North Bay employers worry about how to enforce new California rules that still require masks indoors
An about face by a state board after nine hours of turbulent debate may do little to give employers guidance on how to bring workers back into the workplace when a state mask mandate is removed June 15.
The California Occupational Safety and Health Standards Board board backed off of its decision earlier in the evening Thursday to OK new workplace standards
But when it learned doing so would leave older, more restrictive standards in play, it pivoted and adopted revised standards timed to be in place when Gov. Gavin Newsom lifts all mask and other restrictions in California on June 15. A committee was handed the task of creating other state mandates to go into effect after July.
“We’re going through all of this for just six weeks,” Spaulding, McCullough & Tansil employment law specialist Lisa Ann Hilario told the Business Journal on Friday. “This may lead some employers to not bring back their staffs until Aug. 1.
For now, companies will still need to have a COVID-19 safety plan in place, with policies that only allow vaccinated workers to remove their masks only if everyone in the room has received the shots.
“With this, we could have a ripple effect,” Hilario said. “Then, you’re pitting people against each other, and that leads to horrible morale.”
Employers will probably find it tough to meet the standards and avoid conflict among workers, because chances are they’ll have unvaccinated employees for various reasons. Some will decline the shot because of a disability, others have not had the opportunity to get one. Many have chosen not to, while a few cite religious beliefs.
“I have a client with 50 employees, and three are unvaccinated,” she said.
Herd immunity is the goal. Currently, the state reports about 38 million vaccines have been administered. In the meantime, company executives would need to ponder whether they want to risk losing good employees and even managers over these rules.
“This is why they’re punting this down the road,” she said.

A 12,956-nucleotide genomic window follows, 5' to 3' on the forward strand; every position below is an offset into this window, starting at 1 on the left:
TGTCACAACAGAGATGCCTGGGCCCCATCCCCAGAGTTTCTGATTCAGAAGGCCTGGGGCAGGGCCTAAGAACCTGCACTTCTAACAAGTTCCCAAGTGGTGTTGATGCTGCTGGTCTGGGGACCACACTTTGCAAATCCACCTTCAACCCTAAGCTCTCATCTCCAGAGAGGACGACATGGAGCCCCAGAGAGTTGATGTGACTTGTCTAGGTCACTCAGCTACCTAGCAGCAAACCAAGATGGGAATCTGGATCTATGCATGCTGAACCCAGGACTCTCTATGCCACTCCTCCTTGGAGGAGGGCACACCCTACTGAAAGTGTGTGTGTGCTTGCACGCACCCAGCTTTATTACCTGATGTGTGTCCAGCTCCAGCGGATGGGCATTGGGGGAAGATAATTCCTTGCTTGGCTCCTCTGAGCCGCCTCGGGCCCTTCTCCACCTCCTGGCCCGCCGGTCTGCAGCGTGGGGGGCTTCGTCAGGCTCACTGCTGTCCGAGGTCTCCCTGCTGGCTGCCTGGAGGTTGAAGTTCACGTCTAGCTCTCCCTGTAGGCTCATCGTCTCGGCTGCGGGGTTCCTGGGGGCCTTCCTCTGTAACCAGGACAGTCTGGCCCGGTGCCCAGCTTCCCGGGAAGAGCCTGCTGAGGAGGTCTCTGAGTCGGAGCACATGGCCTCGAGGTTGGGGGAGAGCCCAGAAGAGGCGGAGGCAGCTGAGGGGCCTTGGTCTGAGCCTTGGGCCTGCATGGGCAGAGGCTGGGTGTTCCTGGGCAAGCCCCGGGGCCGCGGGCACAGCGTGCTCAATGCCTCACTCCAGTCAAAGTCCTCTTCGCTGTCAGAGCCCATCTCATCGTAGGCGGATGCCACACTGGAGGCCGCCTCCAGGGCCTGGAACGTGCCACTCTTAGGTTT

Part of a perfect storm of events affecting the economy, the labor market is undergoing a massive shortage of workers.
“They’d better prepare to lose people. Are they really going to fire people over not getting vaccinated?” she said.
Current law states a company has the right to set its own vaccination policy. According to the California Department of Fair Employment and Housing, a company may require its employees get the vaccine so long as it doesn’t discriminate against one group.
Some employers are situated in a better standing than others.
Amy’s Kitchen spokeswoman Jennifer Tucci said the food service company stands at a 94% rate of vaccination among its employees, which will allow it to fare better when it defines how the administrative staff returns.
“We feel good about it,” she said.
The progressive Petaluma-based company set up a vaccination site on company grounds to reach as many of its more than 2,400 employees as possible.
“We have not made vaccinations mandatory for our employees, but we attribute a high vaccination rate to thorough internal education about vaccination safety and effectiveness and by making the vaccine as convenient as possible for our employees,” Chief People Officer Mike Resch told the Business Journal.
Getting vaccinated is still more popular than not.
Robert Half Employment Agency surveyed more than 2,800 U.S. workers this past spring to find out how they feel about returning to the office and to hear their concerns.
The recruitment firm discovered that 52% think employers should require staff to be vaccinated in order to work onsite. In addition, 53% of these workers said they prefer colleagues wear masks, with the same margin adding they’re uncomfortable sharing workstations.
“There’s no one-size-fits-all approach when it comes to office re-entry plans. Each situation is unique and requires careful consideration,” said Sarah Cush, the staffing company’s jobs expert.
With a hard-hit membership still reeling over government shutdowns, the California Restaurant Association remains in opposition to the new rules and takes issue with mask-wearing despite full vaccination.
“The revised ETS continues to require face masks in the workplace in conflict with the governor’s re-opening of the state on June 15 and CDC guidance,” Senior Legislative Director Katie Hansen said. “Restaurant workers have done everything asked of them over the last 15 months, but they will struggle to support a policy that dramatically extends pandemic restrictions for them — especially when they don’t have wear a face mask as a customer dining inside a restaurant on their own time.”